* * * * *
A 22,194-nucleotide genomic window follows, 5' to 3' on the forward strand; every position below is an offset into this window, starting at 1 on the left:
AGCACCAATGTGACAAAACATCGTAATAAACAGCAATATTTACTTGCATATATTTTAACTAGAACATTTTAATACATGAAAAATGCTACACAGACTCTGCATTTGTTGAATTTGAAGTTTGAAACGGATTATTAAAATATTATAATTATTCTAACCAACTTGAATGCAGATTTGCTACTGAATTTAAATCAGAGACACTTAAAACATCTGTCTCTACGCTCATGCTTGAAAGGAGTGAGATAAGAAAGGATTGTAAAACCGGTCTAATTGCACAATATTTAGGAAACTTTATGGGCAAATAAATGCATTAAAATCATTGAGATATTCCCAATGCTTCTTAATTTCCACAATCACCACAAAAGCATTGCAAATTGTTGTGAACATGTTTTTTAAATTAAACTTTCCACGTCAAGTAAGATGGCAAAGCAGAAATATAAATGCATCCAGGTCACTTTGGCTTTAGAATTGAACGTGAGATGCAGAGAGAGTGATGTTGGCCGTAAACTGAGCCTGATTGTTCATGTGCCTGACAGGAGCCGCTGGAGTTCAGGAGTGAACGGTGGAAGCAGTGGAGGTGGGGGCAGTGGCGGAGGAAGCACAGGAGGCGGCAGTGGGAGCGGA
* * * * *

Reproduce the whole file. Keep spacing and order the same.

A 22,194-nucleotide genomic window follows, 5' to 3' on the forward strand; every position below is an offset into this window, starting at 1 on the left:
AGCACCAATGTGACAAAACATCGTAATAAACAGCAATATTTACTTGCATATATTTTAACTAGAACATTTTAATACATGAAAAATGCTACACAGACTCTGCATTTGTTGAATTTGAAGTTTGAAACGGATTATTAAAATATTATAATTATTCTAACCAACTTGAATGCAGATTTGCTACTGAATTTAAATCAGAGACACTTAAAACATCTGTCTCTACGCTCATGCTTGAAAGGAGTGAGATAAGAAAGGATTGTAAAACCGGTCTAATTGCACAATATTTAGGAAACTTTATGGGCAAATAAATGCATTAAAATCATTGAGATATTCCCAATGCTTCTTAATTTCCACAATCACCACAAAAGCATTGCAAATTGTTGTGAACATGTTTTTTAAATTAAACTTTCCACGTCAAGTAAGATGGCAAAGCAGAAATATAAATGCATCCAGGTCACTTTGGCTTTAGAATTGAACGTGAGATGCAGAGAGAGTGATGTTGGCCGTAAACTGAGCCTGATTGTTCATGTGCCTGACAGGAGCCGCTGGAGTTCAGGAGTGAACGGTGGAAGCAGTGGAGGTGGGGGCAGTGGCGGAGGAAGCACAGGAGGCGGCAGTGGGAGCGGA